Basically, we are studying the oxygen abundances of open star clusters in the galaxy to learn about the chemical history of the galaxy. In particular, we wanted to investigate a previous finding (an unpublished dissertation) that young clusters have elevated oxygen abundances. This paper supports that idea (although the rest of our works reveals a completely different shape for that trend) and also tries to resolve some of the concerns that people have raised over the accuracy of the methods used to determine stellar oxygen abundances.
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Re: WTN: Kill the fattened calf - A 2001 Rioja Gran Reserva

Postby John S » Sun Oct 13, 2013 2:23 pm

Congrats! Getting a manuscript accepted is always a great excuse to open a nice bottle!
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Re: WTN: Kill the fattened calf - A 2001 Rioja Gran Reserva

Postby James Roscoe » Sun Oct 13, 2013 5:07 pm

Congrats to you Ryan.
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Re: WTN: Kill the fattened calf - A 2001 Rioja Gran Reserva

Postby Jim Cassidy » Mon Oct 14, 2013 2:44 pm

Ryan said:

In particular, we wanted to investigate a previous finding (an unpublished dissertation) that young clusters have elevated oxygen abundances. This paper supports that idea (although the rest of our works reveals a completely different shape for that trend)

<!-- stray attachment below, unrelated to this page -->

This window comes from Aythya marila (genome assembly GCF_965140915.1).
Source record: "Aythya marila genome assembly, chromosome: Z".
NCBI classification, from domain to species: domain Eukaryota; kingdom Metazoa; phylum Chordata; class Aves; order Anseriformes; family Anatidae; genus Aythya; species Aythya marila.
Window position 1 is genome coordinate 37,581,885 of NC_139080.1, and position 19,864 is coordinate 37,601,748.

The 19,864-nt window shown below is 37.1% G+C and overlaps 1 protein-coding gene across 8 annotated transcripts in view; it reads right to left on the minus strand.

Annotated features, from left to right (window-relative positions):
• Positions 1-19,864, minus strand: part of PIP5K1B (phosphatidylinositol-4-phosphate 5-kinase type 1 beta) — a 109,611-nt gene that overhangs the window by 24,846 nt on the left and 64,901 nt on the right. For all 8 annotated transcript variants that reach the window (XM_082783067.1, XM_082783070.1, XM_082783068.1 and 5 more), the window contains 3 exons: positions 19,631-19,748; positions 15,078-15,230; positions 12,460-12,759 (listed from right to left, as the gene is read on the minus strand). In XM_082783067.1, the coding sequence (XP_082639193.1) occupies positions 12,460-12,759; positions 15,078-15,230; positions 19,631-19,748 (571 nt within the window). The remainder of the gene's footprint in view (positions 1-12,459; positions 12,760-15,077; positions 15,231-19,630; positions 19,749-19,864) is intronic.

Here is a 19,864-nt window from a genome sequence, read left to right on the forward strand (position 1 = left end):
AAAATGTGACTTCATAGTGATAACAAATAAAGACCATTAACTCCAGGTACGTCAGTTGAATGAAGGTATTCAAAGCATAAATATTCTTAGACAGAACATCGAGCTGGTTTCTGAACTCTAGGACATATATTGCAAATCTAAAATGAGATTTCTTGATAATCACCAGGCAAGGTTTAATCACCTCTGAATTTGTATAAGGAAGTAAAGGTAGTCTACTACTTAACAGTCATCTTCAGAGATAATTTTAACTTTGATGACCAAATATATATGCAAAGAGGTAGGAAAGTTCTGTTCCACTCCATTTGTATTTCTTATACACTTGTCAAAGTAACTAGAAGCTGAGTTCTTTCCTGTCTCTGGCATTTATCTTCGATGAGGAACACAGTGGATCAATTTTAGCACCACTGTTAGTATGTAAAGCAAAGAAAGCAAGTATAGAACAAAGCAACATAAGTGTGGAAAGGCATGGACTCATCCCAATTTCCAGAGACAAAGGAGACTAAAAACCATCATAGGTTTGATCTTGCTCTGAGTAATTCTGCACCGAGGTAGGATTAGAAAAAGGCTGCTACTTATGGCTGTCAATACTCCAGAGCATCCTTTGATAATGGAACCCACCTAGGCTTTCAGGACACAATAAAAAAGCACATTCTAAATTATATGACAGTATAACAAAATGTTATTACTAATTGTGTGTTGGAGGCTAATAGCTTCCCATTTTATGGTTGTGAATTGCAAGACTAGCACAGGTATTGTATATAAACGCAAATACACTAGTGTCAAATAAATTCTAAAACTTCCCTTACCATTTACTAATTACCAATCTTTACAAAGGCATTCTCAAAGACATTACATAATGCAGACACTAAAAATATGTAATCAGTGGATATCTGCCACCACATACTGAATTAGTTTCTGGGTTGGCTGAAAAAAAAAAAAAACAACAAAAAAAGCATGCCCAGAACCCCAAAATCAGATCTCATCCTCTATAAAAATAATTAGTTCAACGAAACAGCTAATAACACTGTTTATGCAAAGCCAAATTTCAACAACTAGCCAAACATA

Is there a cliff notes version of a) what the trend looks like b) a hypothesis about why the trend looks the way it does c) what are the implications for the overall understanding of the universe?
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Re: WTN: Kill the fattened calf - A 2001 Rioja Gran Reserva

Postby Ryan M » Mon Oct 14, 2013 3:21 pm

Jim Cassidy wrote:Is there a cliff notes version of a) what the trend looks like b) a hypothesis about why the trend looks the way it does c) what are the implications for the overall understanding of the universe?


As a matter of fact, yes - my disseration abstract! But I don't have the file handy at the moment.
"The sun, with all those planets revolving about it and dependent on it, can still ripen a bunch of grapes as if it had nothing else to do"
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(avatar: me next to the WIYN 3.5 meter telescope at Kitt Peak National Observatory)